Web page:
Azure Pipelines provides a powerful and flexible platform for continuous integration and deployment. While Microsoft offers hosted agents for executing pipeline tasks, there are scenarios where a self-hosted agent becomes necessary. In this blog post, we will walk you through the process of creating a self-hosted agent for Azure Pipelines, empowering you with the ability to run your pipelines on your own infrastructure. Let's dive in!
Before we get started, ensure that you have the following prerequisites in place:
An Azure DevOps account.
Access to the machine that will serve as your self-hosted agent.
Administrator privileges on the machine.
Step 1: Install the Azure Pipelines Agent
To begin, we need to install the Azure Pipelines agent on the machine that will act as the self-hosted agent. Here's how you can do it:
Open your web browser and log in to your Azure DevOps account.
Navigate to your Azure DevOps project and click on Project settings in the left side of the page.
Click on Agent Pools under Pipelines and click on Add pool (e.g. Demo-SH)
Select Pool-type as Self-hosted, give it a name and click on Create. You can grant access to all pipelines if you want that other team members want to run their build/release pipeline’s job on this agent.
Click on the created agent.
Click on New agent. It will show the below screen. We just have to follow the steps to create the agent. Click on the Download button to download the agent.
Step 2: Configure the Self-Hosted Agent
Once the agent package is downloaded, we need to configure it to connect with your Azure DevOps account:
Create a agent directory and extract the downloaded agent package to a directory on your machine as shown in above screenshot . I have extracted the files in the below directory.
Open a terminal or command prompt and navigate to the extracted agent directory. Make sure to run the terminal or command prompt as Administrator.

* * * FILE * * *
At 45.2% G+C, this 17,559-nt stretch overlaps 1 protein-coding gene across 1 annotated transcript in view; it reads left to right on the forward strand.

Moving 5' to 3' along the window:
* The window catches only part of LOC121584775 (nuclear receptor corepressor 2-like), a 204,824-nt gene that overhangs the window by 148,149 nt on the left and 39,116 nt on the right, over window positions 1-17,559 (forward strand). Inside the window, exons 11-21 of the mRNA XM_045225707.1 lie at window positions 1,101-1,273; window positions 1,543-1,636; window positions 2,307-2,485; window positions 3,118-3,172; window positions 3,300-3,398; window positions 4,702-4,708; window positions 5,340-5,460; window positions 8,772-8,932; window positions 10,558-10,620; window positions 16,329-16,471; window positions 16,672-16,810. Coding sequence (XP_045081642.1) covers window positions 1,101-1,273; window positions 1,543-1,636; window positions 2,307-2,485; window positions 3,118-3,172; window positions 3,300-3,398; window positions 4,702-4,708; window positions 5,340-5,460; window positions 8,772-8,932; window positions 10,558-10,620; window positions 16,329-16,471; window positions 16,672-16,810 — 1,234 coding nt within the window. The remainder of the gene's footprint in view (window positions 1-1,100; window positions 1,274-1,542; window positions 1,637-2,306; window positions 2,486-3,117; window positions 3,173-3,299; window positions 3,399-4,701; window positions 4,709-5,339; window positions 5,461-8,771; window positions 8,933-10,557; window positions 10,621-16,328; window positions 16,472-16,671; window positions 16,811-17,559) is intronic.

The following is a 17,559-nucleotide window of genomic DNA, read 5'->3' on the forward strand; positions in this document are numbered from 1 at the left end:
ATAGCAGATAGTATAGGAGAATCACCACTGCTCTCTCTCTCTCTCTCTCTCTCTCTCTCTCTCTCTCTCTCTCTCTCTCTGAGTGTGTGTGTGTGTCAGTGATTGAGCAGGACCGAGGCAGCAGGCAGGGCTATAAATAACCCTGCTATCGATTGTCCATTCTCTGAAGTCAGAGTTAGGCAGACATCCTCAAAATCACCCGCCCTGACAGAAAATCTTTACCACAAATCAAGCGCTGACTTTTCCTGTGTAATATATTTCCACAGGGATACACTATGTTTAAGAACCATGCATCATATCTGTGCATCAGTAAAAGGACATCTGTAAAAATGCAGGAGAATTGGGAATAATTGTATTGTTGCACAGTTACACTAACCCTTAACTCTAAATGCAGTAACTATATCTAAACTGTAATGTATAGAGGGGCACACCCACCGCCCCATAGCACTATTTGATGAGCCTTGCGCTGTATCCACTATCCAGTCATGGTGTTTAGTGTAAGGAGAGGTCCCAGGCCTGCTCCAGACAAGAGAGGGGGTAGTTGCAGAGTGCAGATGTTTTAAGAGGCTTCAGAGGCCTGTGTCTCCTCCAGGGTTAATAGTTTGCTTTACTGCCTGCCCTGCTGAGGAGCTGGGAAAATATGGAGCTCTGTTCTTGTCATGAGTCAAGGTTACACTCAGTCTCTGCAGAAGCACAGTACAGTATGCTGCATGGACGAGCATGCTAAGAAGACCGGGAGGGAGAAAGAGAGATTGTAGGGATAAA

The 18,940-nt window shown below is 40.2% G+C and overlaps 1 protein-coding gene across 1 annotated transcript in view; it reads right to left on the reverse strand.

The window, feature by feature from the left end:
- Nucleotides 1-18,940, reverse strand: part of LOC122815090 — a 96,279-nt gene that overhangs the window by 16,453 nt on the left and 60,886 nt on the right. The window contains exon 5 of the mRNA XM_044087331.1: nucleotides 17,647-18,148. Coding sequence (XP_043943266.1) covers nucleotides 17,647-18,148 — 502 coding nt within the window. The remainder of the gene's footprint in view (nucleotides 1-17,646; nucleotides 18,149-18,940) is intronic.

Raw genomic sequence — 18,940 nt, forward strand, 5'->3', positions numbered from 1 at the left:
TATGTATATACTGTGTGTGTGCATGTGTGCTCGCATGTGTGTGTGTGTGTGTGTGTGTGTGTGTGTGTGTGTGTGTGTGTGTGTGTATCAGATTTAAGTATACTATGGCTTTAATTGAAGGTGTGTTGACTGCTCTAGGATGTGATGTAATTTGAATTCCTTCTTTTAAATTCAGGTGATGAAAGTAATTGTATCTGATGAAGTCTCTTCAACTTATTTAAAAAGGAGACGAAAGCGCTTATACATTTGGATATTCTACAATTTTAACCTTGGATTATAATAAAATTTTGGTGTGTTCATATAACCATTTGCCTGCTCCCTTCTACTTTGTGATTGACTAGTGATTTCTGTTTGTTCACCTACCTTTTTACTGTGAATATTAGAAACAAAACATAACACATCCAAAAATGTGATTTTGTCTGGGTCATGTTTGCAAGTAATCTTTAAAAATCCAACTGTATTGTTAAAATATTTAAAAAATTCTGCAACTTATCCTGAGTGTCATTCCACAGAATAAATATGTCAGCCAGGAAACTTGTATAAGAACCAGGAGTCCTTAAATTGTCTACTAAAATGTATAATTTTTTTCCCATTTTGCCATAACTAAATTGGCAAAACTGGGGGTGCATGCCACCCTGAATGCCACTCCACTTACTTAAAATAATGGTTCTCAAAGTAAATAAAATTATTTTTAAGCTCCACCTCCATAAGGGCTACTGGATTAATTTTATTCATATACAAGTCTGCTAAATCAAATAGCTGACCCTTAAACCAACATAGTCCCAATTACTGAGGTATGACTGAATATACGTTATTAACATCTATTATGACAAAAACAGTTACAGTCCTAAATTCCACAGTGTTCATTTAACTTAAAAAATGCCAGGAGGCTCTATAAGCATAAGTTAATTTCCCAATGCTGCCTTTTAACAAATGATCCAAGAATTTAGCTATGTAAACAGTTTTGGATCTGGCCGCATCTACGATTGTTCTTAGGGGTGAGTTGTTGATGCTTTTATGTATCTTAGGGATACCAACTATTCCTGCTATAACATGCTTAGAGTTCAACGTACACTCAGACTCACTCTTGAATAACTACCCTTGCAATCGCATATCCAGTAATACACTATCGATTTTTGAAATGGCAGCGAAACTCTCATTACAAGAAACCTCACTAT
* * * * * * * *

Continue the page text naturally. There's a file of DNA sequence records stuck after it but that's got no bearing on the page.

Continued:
Run the configuration script by executing the following command:
On Windows: “config.cmd”
On Linux or macOS: “./config.sh”
The configuration script will prompt you for your Azure DevOps account URL and a personal access token (PAT).
To generate a PAT, go to your Azure DevOps account, click on the small icon on the left side of your profile picture in the top-right corner, and select Personal access tokens from the dropdown menu.
Generate a new token with appropriate permissions for the agent.
After clicking the Create button, you will come to other screen where the PAT token will be shown. You just have to copy that. Remember that the token will be shown only once.
After generating the token above, enter the details on the command prompt.
After entering the PAT, it will ask to enter the name of agent pool. Enter the name of the pool, which we have created above.
Now, it will ask for agent name and few more details.
I have given the permission to run the agent as a service in my machine. I can go to Services and see that.
After completing the configuration, the agent will register itself with the specified agent pool in Azure DevOps. Now, if you go back to your agent, you will see one agent.
Step 3: Use the Self-Hosted Agent in Pipelines
Now that the self-hosted agent is up and running, you can start leveraging it in your Azure Pipelines:
Open your Azure DevOps project and navigate to your pipeline.
Edit your pipeline configuration or create a new one.
If you click on the stage, and then click on Agent job. In the Agent selection dropdown, you will get your self-hosted agent as an option. Just select that.
When you run the pipeline, Azure Pipelines will allocate a job to the self-hosted agent and execute the defined tasks on the configured machine.
Congratulations! You have successfully created and configured a self-hosted agent for Azure Pipelines. By following these steps, you can harness the power of your own infrastructure to execute pipeline tasks, ensuring greater control and flexibility in your continuous integration and deployment workflows. Explore the possibilities and take your Azure Pipelines to the next level with self-hosted agents. Happy coding!